Nowadays the Park is a rich habitat for many rare and fascinating species including giraffe, sable antelope, buffalo, impala, kudu, zebra, elephant, lion, leopard, cheetah, hyena, wild dog and jackal. The Park is also home to over 400 bird species including numerous eagle species, kestrels, goshawk, falcons, buzzards and osprey. There are over 1000 species of tree and shrub, presenting a great variety of habitat and scenery.
Unlike the more popular and well-known Parks of East Africa, Hwange is relatively un-crowded and although the area is managed quite extensively by Park authorities, it still represents one of Africa's most interesting game areas, with an excellent density of wildlife. The Park is marked into three areas; Main Camp is the headquarters of the Park and is mostly covered with savanna grassland. Sinamatella comprises granite ridges overlooking a lush valley with thick mopane forest. Robins and Nantwich are a little more remote and usually afford good opportunities to view lion. There are 480 km of road in Hwange, 80% of which is only accessible to specialized camping and photographic safaris.
The good underground water reserves in the area allowed the initial establishment of around 60 artificially pumped pans for the wildlife to drink from during the dry season. The best time to visit Hwange is between September and October as the wildlife is concentrated around these water holes. The southern area of the park is situated at the tip of the Kalahari Desert, and giant fossil dunes can be seen in the far eastern corner.
This World Heritage site is one of Zimbabwe's enigmas and the largest single ancient structure south of the Sahara Desert. Located on an open, wooded plain and surrounded by rolling hills, Great Zimbabwe is around 700 years old and consists of a series of intricate dry stone walled enclosures and walls covering 720 hectares. It is thought that the people who built the impressive structures were wealthy cattle owners, and not traders from North Africa as some historians have suggested. After two centuries of prosperous living, with around 20,000 people being based in this area, and trading relations with Swahili gold merchants, the population had depleted the local resources and moved to more productive land.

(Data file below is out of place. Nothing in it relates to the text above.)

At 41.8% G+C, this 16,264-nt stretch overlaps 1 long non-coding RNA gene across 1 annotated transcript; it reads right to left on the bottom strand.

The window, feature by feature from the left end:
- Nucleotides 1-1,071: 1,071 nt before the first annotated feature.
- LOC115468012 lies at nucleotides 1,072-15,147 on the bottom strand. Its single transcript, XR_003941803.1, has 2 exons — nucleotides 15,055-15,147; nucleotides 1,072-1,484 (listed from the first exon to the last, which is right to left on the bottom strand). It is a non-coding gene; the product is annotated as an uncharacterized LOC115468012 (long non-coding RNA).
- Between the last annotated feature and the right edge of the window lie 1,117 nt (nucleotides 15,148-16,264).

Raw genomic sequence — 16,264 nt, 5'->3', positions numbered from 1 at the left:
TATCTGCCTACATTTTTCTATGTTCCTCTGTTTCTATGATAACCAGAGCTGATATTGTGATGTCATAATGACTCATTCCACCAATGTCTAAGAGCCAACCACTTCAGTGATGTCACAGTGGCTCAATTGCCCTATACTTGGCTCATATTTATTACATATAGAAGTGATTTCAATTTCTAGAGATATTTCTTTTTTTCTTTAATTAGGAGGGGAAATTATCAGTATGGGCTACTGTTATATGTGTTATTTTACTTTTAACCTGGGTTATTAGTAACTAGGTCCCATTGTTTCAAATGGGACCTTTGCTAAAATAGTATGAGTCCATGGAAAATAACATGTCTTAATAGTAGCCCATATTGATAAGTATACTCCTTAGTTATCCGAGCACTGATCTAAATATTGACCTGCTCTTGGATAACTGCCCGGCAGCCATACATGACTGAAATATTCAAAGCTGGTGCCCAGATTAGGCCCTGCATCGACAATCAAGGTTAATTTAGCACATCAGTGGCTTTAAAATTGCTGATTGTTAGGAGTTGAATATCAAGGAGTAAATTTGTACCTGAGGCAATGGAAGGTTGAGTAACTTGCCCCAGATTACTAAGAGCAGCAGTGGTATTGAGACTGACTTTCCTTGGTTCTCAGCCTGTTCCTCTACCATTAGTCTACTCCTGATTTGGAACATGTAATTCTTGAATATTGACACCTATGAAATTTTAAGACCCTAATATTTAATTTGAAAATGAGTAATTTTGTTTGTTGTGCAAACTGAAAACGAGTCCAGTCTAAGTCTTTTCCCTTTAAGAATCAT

The Great Enclosure is thought to have been a royal residence originally, and has a large conical structure in the centre which may have been a grain store, or even a treasury.
Some of the walls are 5m thick and 11m high, the circumference of the Great Enclosure is an impressive 243m. The name of these ruins was that given to the country at Independence, and the original soapstone birds that once perched atop the walls have been adopted as one of the country's National symbols.
A museum exists on site, and exhibits range from the soapstone birds to archaeological finds ranging from gold, bronze and copper items to pottery fragments. The nearby Mutirikwi Recreational Park offers water sports on the lake and is home to a wide variety of animal and birdlife including white rhino, kudu, wildebeest, giraffe, collared sunbird, lanner falcon and miombo rock thrush.
This area is one of the more remote and wild areas of Zimbabwe, and also one of the only wildlife rich areas of Africa where guests can walk freely in the bush.
The Mana Pools National park is a declared World Heritage Site which stretches along the Zambezi River and as far inland as the Zambezi escarpment. The vegetation varies from twisting apple-ring acacia and ancient mahogany trees to fig, sausage and rain trees on the floodplain.
Animal species include numerous hippo and crocodile in the river, clawless otter, honey badger, buffalo, elephant, waterbuck, nyala antelope and jackal
Mana means four in the local language, and refers to the four main pools which give this area its name; Long, Main, Chine and Chisambik. The Park is open to vehicles from May to October. Canoe safaris can be undertaken in this area, and these offer a unique and exciting experience, drifting down the mighty Zambezi past herds of lazy buffalo grazing on the river banks, pods of hippo wallowing in the water and crocodiles lying quietly beneath overhanging branches.
Walking is allowed during daylight hours, but visitors must adhere to the recommendations of Park authorities.
Lake Kariba is the result of a massive damming project undertaken in 1958 to flood an area of the Zambezi Valley in order to create a hydroelectric power plant for Zimbabwe and Zambia. Many hundreds of local people were displaced in order to flood the valley, and many animals were relocated in the months before the floodgates finally opened. The lake is 282km long, and the dam is 24m thick at its base.
The town of Kariba is an eclectic mixture of fishing boats, luxury hotel complexes and local township streets. There is no centre as such but the shores of the lake are dotted with campsites, small bed and breakfast guesthouses and hotels.
Views from the surrounding hilltops are beautiful and sunsets are spent very peacefully watching palm swifts dart in and out of their nests, and the silhouettes of the submerged trees grow to shadows in the dusk.
The Lake itself is a popular destination for fishing, boating, game watching and relaxing. Many visitors take a house boat with a crew and drift off to explore the many secluded inlets and islands which are home to a good variety of animal and bird life, as well as 42 species of fish.
The fishing is excellent with opportunity to catch tiger fish, bream, carp and black bass. Many hippos make the lake their home, as well as crocodiles, and the Matusodona National Park, Chete and Charara Safari Areas on the shores of the lake offer a great opportunity to see some of the larger of Zimbabwe's game animals such as elephant and buffalo.
Chizarira National Park is the most remote of Zimbawe's wildlife areas and is located 50km inland from Kariba. The landscape is a rolling mass of mountains, river gorges, flood plains and plateaus. Animal life includes tssesebe, buffalo, roan and sable antelope and zebra.
Style:3-4*, Wildlife, Active
Destination:Namibia, South Africa, Zimbabwe, Botswana
Style:3-4*, Wildlife, Active
Destination:Namibia, South Africa, Zimbabwe, Botswana